The Civil War Trust is the largest nonprofit battlefield preservation organization in the United States. Although primarily focused on the protection of Civil War battlefields, the Trust also seeks to save the battlefields connected to the Revolutionary War and War of 1812. Through educational programs and heritage tourism initiatives, the Trust seeks to inform the public about the vital role these battlefields played in determining the course of our nation's history. To date, the Trust has preserved more than 40,000 acres of battlefield land in 20 states. Learn more at, the home of the Civil War sesquicentennial. 

Campaign 1776 is a national initiative of the Civil War Trust, America's largest and most efective battlefield preservation organization. Its purpose is to protect the battlefields of the Revolutionary War and War of 1812, and to educate the public about the importance of these battlefields in forging the nation we are today. To learn more, visit the Campaign 1776 website at

Monday, November 3, 2014

Richmond's Benedict Arnold

Charles F. Bryan Jr., president and CEO Emeritus of the Virginia Historical Society, wrote an article titled "Richmond's Benedict Arnold" that appeared in the October 25, 2014 "Richmond Times-Dispatch." Here's a link:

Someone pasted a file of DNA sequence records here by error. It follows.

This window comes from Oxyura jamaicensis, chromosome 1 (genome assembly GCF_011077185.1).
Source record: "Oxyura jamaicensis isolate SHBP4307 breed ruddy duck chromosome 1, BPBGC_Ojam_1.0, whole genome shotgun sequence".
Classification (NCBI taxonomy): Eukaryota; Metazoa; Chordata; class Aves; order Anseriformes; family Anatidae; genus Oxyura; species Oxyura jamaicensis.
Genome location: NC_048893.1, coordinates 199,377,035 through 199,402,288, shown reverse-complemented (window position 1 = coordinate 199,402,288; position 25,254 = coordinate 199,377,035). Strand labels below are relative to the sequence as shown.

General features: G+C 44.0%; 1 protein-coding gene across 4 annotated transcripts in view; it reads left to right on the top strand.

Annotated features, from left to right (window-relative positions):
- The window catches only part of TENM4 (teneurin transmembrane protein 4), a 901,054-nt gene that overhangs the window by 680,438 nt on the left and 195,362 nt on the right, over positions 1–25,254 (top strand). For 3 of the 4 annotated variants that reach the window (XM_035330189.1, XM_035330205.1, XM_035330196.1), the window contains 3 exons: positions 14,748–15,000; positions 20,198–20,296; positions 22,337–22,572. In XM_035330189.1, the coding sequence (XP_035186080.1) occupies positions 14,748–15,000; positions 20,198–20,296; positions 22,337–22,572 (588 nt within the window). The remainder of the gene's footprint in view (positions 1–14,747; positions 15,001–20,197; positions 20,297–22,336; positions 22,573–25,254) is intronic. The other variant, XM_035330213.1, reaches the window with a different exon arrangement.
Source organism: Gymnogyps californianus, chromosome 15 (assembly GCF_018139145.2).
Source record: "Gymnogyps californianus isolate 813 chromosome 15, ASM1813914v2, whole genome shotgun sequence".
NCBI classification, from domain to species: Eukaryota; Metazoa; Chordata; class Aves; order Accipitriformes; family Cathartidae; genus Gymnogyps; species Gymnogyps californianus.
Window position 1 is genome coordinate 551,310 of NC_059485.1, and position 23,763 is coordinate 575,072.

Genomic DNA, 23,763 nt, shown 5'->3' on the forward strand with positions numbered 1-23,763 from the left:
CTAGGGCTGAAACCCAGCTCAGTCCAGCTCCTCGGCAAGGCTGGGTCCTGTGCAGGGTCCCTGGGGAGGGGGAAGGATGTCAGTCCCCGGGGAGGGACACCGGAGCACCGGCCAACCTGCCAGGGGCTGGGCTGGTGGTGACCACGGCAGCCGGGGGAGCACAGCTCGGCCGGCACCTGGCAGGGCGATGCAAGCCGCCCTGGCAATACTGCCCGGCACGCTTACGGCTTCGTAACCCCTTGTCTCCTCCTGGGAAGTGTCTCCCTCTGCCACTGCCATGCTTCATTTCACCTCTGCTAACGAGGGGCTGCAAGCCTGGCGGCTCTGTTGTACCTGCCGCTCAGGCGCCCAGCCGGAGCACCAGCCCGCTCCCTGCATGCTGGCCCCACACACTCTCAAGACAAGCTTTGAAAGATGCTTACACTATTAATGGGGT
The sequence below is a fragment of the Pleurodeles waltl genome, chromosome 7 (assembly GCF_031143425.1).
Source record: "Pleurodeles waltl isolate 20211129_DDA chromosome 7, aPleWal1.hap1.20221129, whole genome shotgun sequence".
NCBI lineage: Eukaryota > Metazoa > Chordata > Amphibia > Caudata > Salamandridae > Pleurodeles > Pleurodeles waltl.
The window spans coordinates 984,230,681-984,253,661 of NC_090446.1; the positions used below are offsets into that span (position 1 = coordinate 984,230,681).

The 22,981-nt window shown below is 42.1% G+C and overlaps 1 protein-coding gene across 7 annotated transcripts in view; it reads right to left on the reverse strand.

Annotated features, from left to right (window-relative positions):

Thursday, October 23, 2014

November Meeting of the American Revolution Round Table of the District of Columbia

If you live in, or plan to visit, the Washington, DC, area the first week of November, you are invited to the American Revolution Round Table of the District of Columbia program for Wednesday, 5 November. 

Our next meeting is scheduled for Wednesday, November 5, 2014, at 6 p.m.  The program is entitled, "The American Revolution: A Historical Guidebook " and will be presented by Ms. Frances H. Kennedy.  She will provide an overview of this recently published work (2014 by Oxford University Press) which she edited. The book guides general readers, students, and travelers to 147 historic places in twenty states. The places, are addressed in general chronological order, and are drawn from the National Park Service "Report to Congress on the Historic Preservation of Revolutionary War and War of 1812 Sites in the United States." 

Frances H. Kennedy is a conservationist, historic preservationist and historian. Her other books include The Civil War Battlefield Guide, American Indian Places.and
Dollars & Sense of Battlefield Preservation: The Economic Benefits of Protecting Civil War Battlefields: A Handbook for Community Leaders

See: for more information.

The ARRT of DC meets at the Fort Myer (Arlington, VA) Officers Club on the first Wednesday of September, November, March and May, from 6:00 to 9:00 pm. For more information on attending the program, or the ARRT of DC in general, go to our web page at ; OR, send me an e-mail off-list to; or call: (703) 360-9712; or write: ARRT DC, PO Box 137, Mount Vernon, VA 22121.